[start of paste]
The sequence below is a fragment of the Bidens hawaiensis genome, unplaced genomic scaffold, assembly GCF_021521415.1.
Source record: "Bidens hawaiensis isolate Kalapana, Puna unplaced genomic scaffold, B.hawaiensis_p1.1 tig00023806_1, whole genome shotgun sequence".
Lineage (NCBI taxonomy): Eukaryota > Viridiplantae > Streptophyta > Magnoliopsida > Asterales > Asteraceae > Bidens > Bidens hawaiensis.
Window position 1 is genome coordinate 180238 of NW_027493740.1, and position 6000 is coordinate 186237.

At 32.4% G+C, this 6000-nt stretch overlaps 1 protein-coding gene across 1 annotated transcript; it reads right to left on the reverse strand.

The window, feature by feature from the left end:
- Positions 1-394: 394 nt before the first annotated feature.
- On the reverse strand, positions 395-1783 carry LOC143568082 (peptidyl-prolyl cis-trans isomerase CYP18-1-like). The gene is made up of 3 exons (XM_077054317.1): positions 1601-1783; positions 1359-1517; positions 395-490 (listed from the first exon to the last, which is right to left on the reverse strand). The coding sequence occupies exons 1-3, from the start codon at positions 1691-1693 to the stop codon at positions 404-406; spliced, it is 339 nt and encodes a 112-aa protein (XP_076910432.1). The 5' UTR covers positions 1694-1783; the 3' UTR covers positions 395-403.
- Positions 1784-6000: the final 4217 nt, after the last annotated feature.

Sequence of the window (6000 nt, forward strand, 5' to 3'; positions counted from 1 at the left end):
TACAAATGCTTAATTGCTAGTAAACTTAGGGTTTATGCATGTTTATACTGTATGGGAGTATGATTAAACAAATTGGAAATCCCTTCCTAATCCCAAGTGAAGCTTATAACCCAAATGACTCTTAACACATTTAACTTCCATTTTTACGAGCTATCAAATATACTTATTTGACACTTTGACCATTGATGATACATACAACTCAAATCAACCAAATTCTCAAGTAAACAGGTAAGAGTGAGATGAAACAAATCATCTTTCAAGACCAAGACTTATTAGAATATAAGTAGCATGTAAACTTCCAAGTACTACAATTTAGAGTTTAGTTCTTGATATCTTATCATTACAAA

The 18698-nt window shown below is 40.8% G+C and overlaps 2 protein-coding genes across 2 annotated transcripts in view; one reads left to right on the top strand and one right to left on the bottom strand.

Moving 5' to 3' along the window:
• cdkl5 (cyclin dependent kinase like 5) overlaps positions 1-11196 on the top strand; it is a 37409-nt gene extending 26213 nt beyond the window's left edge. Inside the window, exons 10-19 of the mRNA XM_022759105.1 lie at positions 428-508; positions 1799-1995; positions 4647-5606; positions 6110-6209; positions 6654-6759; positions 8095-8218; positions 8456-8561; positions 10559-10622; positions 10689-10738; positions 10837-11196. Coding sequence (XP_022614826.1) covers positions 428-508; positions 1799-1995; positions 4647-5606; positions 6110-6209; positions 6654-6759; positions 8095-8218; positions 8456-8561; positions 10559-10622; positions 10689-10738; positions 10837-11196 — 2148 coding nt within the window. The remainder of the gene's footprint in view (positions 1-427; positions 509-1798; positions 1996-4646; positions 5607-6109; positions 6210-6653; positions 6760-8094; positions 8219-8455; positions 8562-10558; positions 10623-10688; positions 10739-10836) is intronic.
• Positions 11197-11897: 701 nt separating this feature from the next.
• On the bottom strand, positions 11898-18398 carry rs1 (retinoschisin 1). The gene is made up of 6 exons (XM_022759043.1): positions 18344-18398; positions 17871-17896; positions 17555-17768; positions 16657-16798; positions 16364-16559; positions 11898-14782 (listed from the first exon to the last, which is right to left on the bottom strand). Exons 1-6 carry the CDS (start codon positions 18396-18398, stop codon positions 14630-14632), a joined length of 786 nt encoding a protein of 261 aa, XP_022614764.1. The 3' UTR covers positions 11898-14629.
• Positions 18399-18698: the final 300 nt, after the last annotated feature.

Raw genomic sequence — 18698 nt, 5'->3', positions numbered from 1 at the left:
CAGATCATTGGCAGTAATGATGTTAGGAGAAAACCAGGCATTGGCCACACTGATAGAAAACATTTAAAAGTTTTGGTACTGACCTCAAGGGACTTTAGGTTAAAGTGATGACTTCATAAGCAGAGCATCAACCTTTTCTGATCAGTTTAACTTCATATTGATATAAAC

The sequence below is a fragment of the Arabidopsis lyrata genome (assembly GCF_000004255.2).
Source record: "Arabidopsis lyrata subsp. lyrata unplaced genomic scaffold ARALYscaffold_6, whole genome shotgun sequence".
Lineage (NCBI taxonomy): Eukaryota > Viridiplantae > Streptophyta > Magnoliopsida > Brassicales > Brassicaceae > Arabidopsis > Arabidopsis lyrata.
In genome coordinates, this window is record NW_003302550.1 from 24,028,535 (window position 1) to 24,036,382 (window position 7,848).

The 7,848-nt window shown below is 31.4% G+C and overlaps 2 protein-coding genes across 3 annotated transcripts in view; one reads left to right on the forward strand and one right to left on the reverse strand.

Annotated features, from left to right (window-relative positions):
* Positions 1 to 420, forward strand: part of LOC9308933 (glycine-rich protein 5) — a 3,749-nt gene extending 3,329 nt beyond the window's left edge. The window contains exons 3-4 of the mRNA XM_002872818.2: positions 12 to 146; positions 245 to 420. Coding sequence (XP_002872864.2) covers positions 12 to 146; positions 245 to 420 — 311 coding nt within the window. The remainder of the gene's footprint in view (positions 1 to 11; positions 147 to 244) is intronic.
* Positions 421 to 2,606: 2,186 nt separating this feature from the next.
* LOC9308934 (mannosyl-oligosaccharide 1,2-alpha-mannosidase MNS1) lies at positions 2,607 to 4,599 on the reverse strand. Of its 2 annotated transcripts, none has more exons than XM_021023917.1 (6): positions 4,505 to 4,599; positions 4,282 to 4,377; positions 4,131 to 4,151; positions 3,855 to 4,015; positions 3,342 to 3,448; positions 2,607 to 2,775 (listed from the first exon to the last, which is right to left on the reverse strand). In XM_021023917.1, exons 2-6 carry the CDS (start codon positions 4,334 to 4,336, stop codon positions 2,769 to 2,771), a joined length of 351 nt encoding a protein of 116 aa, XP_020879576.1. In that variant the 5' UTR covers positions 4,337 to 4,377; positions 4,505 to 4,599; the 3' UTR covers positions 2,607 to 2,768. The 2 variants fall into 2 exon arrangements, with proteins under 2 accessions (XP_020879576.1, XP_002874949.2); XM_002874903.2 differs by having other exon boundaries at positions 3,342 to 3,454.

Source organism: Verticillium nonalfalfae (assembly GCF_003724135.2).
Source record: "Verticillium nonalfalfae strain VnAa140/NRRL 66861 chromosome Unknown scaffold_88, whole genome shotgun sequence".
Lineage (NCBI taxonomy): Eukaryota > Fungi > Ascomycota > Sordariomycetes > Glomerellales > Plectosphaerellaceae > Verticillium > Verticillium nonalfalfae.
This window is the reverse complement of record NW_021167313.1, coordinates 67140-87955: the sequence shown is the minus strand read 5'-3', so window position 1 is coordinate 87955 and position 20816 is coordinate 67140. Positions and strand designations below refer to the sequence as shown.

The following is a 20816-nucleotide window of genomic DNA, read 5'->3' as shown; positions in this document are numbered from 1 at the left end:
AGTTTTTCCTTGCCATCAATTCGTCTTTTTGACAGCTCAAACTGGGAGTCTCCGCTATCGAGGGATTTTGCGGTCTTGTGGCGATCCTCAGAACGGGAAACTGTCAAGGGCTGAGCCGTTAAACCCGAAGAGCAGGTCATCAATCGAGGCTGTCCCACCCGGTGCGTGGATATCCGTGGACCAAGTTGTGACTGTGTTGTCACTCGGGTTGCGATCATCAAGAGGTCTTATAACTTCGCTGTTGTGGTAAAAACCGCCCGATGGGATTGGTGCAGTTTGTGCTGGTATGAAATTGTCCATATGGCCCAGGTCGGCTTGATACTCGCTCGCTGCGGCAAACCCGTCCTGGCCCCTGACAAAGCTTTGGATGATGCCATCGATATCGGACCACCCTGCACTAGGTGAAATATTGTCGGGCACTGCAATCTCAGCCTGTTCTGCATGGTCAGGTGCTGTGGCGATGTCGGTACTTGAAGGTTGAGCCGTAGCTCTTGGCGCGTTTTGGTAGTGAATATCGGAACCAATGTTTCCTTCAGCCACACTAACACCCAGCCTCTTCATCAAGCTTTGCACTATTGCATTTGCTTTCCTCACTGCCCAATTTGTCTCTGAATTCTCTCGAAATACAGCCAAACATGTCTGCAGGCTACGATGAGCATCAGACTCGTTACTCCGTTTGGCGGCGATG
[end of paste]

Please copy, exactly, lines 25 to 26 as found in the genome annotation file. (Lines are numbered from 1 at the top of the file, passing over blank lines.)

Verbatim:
Annotated features, from left to right (window-relative positions):
* Positions 1 to 420, forward strand: part of LOC9308933 (glycine-rich protein 5) — a 3,749-nt gene extending 3,329 nt beyond the window's left edge. The window contains exons 3-4 of the mRNA XM_002872818.2: positions 12 to 146; positions 245 to 420. Coding sequence (XP_002872864.2) covers positions 12 to 146; positions 245 to 420 — 311 coding nt within the window. The remainder of the gene's footprint in view (positions 1 to 11; positions 147 to 244) is intronic.